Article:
ROADRUNNER has issued the following:
Metal has always been strongly drawn to the dark side of existence, and that’s reflected in album art every bit as much as in the music itself. In honor of Halloween, we’ve dug through our archives and unearthed 15 of the creepiest, most unsettling album covers ever released—by Roadrunner artists or, frankly, anybody.
Sepultura‘s breakthrough album, 1993′s Chaos A.D., came wrapped in a cover featuring dark sci-fi imagery that was fairly typical of metal at the time, but there’s something about it that’s more disturbing than other similar depictions. Why is that guy all mummified? What’s that machine he’s being fed into? Whose hands are those coming up from the bottom of the image? So many questions…so few happy answers.
Malevolent Creation‘s 1991 debut album, The Ten Commandments, turns the title phrase on its head. Yes, there are commandments being delivered, but they’re the commandments of Satan, being delivered to demons and the damned. And imagining what those commandments might entail is a prospect few would probably like to consider for any length of time.
Gorguts‘ 1991 debut, Considered Dead, was heralded by this sleeve painting of a skeleton either emerging from or sinking into the stone of a long-abandoned tomb…meanwhile, some sort of hideous, vaguely spider-like creature floats in from the side, whether to harvest the remains or just stand watch over them, it’s hard to say. The whole image, from its ancient temple setting to the otherworldly beast itself, is strongly reminiscent of the work of horror pioneer H.P. Lovecraft. Weird, disturbing stuff.
Suffocation‘s 1995 release Pierced From Within displays another dark fantasy setting, not unlike the Sepultura cover above. In this case, the album title is realized through the image of a man hanging suspended from chains in midair, with multiple spears jabbing through his flesh. Not a nice way to spend an afternoon…never mind eternity.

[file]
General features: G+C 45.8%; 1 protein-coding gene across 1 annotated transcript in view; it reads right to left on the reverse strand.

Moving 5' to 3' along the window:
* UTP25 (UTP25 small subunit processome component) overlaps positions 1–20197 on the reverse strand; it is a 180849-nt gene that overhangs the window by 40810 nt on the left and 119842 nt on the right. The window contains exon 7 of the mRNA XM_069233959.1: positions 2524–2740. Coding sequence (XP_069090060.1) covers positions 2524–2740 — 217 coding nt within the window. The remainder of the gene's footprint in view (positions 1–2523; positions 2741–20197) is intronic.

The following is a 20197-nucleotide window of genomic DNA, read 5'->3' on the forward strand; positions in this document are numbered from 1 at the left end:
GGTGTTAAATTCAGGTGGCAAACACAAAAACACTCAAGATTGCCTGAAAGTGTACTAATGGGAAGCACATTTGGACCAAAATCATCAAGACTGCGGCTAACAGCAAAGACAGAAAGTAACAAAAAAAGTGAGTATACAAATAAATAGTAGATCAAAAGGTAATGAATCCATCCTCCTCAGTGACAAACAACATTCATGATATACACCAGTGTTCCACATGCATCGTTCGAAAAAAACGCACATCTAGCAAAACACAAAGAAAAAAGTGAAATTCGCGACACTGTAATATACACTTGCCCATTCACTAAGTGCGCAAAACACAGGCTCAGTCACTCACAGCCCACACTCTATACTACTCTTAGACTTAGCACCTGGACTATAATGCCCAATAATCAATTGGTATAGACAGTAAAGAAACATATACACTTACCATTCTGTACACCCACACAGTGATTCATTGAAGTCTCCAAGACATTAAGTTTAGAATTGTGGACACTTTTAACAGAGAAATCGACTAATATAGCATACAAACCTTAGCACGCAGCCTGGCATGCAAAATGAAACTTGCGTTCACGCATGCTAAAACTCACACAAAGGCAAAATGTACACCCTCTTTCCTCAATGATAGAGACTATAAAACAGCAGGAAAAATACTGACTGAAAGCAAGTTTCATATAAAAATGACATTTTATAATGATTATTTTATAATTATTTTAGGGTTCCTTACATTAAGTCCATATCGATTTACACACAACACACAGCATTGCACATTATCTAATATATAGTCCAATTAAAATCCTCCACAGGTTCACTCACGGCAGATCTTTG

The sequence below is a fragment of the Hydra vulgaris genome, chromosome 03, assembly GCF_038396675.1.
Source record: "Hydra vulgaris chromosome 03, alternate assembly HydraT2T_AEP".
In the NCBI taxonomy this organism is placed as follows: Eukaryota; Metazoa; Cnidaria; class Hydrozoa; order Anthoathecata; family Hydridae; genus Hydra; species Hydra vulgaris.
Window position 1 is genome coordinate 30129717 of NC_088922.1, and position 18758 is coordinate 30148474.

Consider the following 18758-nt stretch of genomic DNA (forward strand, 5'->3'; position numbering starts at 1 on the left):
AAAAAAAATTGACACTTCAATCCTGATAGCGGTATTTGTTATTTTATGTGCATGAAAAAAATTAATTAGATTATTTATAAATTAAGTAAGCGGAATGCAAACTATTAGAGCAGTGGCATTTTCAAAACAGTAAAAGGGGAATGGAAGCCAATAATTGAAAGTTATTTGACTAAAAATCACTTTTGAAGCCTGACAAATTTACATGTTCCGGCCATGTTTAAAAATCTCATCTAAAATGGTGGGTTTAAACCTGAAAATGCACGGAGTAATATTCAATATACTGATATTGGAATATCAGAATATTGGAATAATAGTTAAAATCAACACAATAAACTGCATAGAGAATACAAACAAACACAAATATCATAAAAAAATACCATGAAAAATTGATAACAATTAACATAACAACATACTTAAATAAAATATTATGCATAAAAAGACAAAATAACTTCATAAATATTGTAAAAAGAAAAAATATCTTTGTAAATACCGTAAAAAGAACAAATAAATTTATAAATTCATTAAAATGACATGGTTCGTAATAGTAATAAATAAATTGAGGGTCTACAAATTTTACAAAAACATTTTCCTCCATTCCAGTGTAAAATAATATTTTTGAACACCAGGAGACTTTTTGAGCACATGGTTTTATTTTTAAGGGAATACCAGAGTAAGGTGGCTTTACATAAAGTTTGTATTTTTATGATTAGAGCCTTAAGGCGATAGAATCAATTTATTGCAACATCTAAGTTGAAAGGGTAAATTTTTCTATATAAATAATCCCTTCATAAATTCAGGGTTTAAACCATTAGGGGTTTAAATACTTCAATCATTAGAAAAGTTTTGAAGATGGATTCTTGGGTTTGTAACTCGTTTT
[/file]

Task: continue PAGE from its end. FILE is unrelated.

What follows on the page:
Mercyful Fate‘s debut album, 1983′s Melissa, depicts a howling demon on its cover, charging forward with the fires of Hell roaring from its mouth and eyes. You can practically hear the crackling flames as this monster flies toward its intended victim.
Deicide‘s third album, 1995′s Once Upon the Cross, comes shrouded (pun intended) in a surprisingly subtle image—not a painting of Jesus being actively tormented, but of his corpse after it had been taken down from the cross and was lying on the ground. Still every bit as anti-Christian as the rest of Glen Benton‘s monomaniacal discography, but oddly emotionally affecting at the same time.
Sepultura appears on this list a second time with the surreal monster from the cover of 1991′s Arise. Am I the only one who looks at this creature and thinks of John Carpenter‘s 1982 remake of The Thing?
1-800-Vindication, the 2004 release by Dutch death metallers Illdisposed, offered a cover image that looked like a scene from one of the Saw movies. Is this one guy freaking out in a chair? Or is he Siamese twins attempting to tear loose of each other? It’s an unpleasant image either way.
The covers to the single- and double-disc versions of Jerry Cantrell‘s Degradation Trip were different, but equally disturbing. Each version offers imagery reminiscent of the “body horror” of filmmaker David Cronenberg. You really don’t want to picture Cantrell (that’s his arm on the single-disc cover) yanking those strings out of his skin…but when you see the double-disc cover, you really wish he would pull his hand out from under the skin of his back. Yeesh.
Mercyful Fate returns to our list with the cover of 1984′s Don’t Break the Oath, in which Satan himself rises out of the flames of Hell to point the finger directly at the viewer. The album title is a command, it seems—one the Fate fan would do well to obey.
Not all horror is in the realm of fantasy. Nailbomb, the short-lived collaboration between Sepultura‘s Max Cavalera and Fudge Tunnel‘s Alex Newport, chose to depict real-world nightmares on their album covers, beginning with a soldier’s rifle pressed to a Vietnamese woman’s head on 1994′s Point Blank and following that up with an image of corpses from the mass suicide at Jonestown, Guyana on the 1995 live disc Proud to Commit Commercial Suicide.
Proving that grotesque and horrifying album art wasn’t left behind in the 1980s and 1990s, Machine Head upped the stakes this very year, at least for those of us with a thing about bugs. The half-man/half-insect monstrosity on the cover of Unto the Locust almost certainly made some fans recoil.
There could be only one champion all-time creepy album cover to end this list…and it’s Brujeria‘s 1993 debut, Matando Güeros (translation: “Killing White People”). That’s a real severed head, held by a Latin American drug gangster. Again, as with Nailbomb, sometimes real life is more horrifying than any fantasy.